Freedom Discussions

The Crime of Living

by Wendy McElroy

The new term ‘overcriminalization’ describes the last few decade’s legislative orgy of criminalizing trivial or harmless behavior. From 2000 to 2007, Congress added 452 new federal crimes to the 4,450 some already in effect and the approximately 300,000 regulations that can be enforced criminally.

Confronted by a powerful coalition — ranging from the conservative Heritage Foundation to the liberal American Civil Liberties Union – a Congressional committee is currently scrutinizing the legal morass and needless suffering that Congress itself has been instrumental in creating. For decades, ‘get tough’ punishments and innovative new crimes brought career-making headlines to politicians who encountered little resistance.

Under ‘zero tolerance’ the legal system has shifted ever closer to a vast police state. Traditionally civil offenses now resemble criminal ones in their punishment; for example, it is commonplace for imprison ‘deadbeat dads’ who can not pay child support for civil contempt of court. Even children are not exempt. Petty offenses such as sexting between teens are felonies and can be severely punished; in grade schools, police are sometimes called to control children who throw temper tantrums. Everday life has been criminalized.

The book “Three Felonies a Day: How the Feds Target the Innocent” by libertarian attorney Harvey Silverglate details how you are a felon right now because it is virtually impossible to go through one day without violating the law repeatedly.


Congress’ new willingness to focus on ‘the problem’ of overcriminalization may not be humanitarian.

The U.S. Bureau of Justice Statistics states that “in 2008, over 7.3 million people were on probation, in jail or prison, or on parole at year-end — 3.2% of all U.S. adult residents or 1 in every 31 adults.” 92,854 others were held in juvenile facilities according to the 2006 Census of Juveniles in Residential Placement.

In 2008, the cost of imprisonment was estimated to be $15,000 per inmate. In the crushing grip of recession, America cannot afford to feed, clothe, house and administer all the justice it metes out.

Some states now give judges cost-of-sentence guidelines to use while deliberating. The Washington Independent reports of the guideline given to Missouri judges, “For someone convicted of endangering the welfare of a child, for instance…a three-year prison sentence would run more than $37,000 while probation would cost $6,770. A second-degree robber…would carry a price tag of less than $9,000 for five years of intensive probation, but more than $50,000 for a comparable prison sentence and parole afterward. The bill for a murderer’s 30-year prison term: $504,690.”

Whether from economic necessity or a bout of common sense, legislators are giving a nod to the negatives of overcriminalization. These include: the mis-allocation of resources; the vesting of widespread discretion in police forces who abuse it with impunity; and, the decimation of the civil liberties of an accused, including the extraction of plea bargains from innocent people who are threatened with life-destroying prison terms.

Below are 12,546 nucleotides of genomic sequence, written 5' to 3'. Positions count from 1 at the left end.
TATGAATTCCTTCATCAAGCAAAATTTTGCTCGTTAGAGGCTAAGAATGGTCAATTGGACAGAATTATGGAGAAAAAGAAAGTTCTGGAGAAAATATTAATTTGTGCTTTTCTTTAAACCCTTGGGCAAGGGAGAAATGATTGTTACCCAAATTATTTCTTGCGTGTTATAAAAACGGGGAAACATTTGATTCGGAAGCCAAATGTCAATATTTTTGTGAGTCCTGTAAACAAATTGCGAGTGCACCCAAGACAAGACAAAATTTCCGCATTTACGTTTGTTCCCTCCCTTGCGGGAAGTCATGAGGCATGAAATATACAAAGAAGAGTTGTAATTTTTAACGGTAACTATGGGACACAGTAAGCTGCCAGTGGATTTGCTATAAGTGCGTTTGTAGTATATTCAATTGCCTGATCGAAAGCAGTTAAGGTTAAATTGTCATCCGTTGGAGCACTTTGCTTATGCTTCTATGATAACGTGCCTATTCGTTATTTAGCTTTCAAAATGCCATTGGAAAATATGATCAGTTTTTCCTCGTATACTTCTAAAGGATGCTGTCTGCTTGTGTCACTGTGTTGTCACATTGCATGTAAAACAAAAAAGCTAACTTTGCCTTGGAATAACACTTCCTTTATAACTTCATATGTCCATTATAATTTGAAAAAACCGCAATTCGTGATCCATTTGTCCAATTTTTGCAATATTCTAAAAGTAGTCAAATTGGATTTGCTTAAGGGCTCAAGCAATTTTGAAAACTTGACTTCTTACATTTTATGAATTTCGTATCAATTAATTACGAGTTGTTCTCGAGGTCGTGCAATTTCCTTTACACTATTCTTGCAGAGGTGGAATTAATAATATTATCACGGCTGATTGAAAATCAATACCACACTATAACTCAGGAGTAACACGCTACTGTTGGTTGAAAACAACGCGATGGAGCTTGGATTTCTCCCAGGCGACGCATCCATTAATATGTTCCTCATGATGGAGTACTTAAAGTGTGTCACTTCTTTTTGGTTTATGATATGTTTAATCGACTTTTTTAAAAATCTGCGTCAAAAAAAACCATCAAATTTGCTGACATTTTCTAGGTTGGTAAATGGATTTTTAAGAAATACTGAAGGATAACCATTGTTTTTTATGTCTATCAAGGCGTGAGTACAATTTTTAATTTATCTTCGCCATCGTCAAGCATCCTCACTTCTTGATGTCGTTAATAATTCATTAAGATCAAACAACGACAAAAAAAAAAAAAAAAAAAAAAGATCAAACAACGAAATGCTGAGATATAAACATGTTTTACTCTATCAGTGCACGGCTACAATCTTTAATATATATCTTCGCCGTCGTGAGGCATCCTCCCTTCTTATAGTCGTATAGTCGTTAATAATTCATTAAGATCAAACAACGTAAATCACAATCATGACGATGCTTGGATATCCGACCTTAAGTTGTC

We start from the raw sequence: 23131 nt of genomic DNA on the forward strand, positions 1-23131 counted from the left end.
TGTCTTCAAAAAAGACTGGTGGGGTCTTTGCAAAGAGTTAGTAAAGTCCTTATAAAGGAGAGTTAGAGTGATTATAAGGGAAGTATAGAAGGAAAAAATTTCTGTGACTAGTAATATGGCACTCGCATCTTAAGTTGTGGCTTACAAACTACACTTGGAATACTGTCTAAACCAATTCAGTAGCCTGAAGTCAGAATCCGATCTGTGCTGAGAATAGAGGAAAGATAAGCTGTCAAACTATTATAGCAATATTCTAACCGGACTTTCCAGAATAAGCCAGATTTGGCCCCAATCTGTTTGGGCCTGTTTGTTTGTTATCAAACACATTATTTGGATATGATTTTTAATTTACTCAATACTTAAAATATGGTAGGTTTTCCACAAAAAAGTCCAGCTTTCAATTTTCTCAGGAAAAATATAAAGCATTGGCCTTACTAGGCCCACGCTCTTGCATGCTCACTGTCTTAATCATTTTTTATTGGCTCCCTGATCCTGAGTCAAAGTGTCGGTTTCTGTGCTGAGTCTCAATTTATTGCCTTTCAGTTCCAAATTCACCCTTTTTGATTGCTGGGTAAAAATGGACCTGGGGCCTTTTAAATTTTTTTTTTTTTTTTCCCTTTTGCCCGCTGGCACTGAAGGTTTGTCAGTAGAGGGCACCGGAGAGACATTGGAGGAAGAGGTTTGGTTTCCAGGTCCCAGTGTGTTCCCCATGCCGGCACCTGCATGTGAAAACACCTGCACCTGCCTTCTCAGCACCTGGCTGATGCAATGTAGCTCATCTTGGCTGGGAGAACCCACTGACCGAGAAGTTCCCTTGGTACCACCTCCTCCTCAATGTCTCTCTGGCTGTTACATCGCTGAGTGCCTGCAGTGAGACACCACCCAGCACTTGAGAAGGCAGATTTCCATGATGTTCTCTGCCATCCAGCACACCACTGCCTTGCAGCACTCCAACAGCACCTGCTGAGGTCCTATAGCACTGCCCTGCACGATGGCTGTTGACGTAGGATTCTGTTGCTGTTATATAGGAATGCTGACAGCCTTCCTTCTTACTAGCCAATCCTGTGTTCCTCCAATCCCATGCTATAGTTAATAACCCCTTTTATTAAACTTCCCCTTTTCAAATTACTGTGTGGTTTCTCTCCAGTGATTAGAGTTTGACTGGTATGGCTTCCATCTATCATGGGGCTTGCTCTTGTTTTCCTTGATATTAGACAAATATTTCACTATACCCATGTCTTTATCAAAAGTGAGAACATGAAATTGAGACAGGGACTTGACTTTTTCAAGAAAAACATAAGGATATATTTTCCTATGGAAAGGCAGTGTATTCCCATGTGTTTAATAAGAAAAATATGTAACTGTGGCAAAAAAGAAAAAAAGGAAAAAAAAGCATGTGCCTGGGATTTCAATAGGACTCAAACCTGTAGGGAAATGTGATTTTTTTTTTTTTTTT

Abner Schoenwetter, formerly a Miami seafood importer, chose to fight. In 1999, he was accused of buying lobster tails from a long-time supplier; the purchase allegedly violated harvest regulations in Honduras. Among the violations: the lobsters were in plastic bags rather than cardboard boxes. Schoenwetter provided American prosecutors with evidence from Honduran officials that no law had been broken; the Attorney General of Honduras filed a friend of the court brief, stating that the cited regulations had been voided. Despite having no prior record,, Schoenwetter was convicted and served 6 years in prison. Now released, the ‘convicted felon’ is without a job to support his ill wife and faces possible eviction from his family home.

The Heritage Foundation and ACLU have chosen Schoenwetter to testify before the Congressional committee as the ‘face’ of those brutalized by overcriminalization. A good man with no criminal intent who has lost the fruits of a lifetime due to the zealous application of Kafkaesque regulations.


I do not believe that anything short of eliminating the current Justice System and establishing one on free market principles will bring true justice. But certain practical steps could greatly alleviate the suffering of the law’s innocent victims. They include:

**eliminate the ability of civil judges to imprison debtors on contempt of court
**re-establish the need to prove “criminal intent” for criminal charges
**cease to prosecute victimless crimes, like drug use and consenting sex between adults
**eliminate prosecutorial immunity for corrupt or excessive prosecution
**enforce Constitutional protections such as “the presumption of innocence”
**make all courts, including family ones, transparent

Overcriminalization threatens everyone. It does not matter how peaceful or law-abiding you mean to be. Today you are a criminal. Tomorrow you may be a prisoner.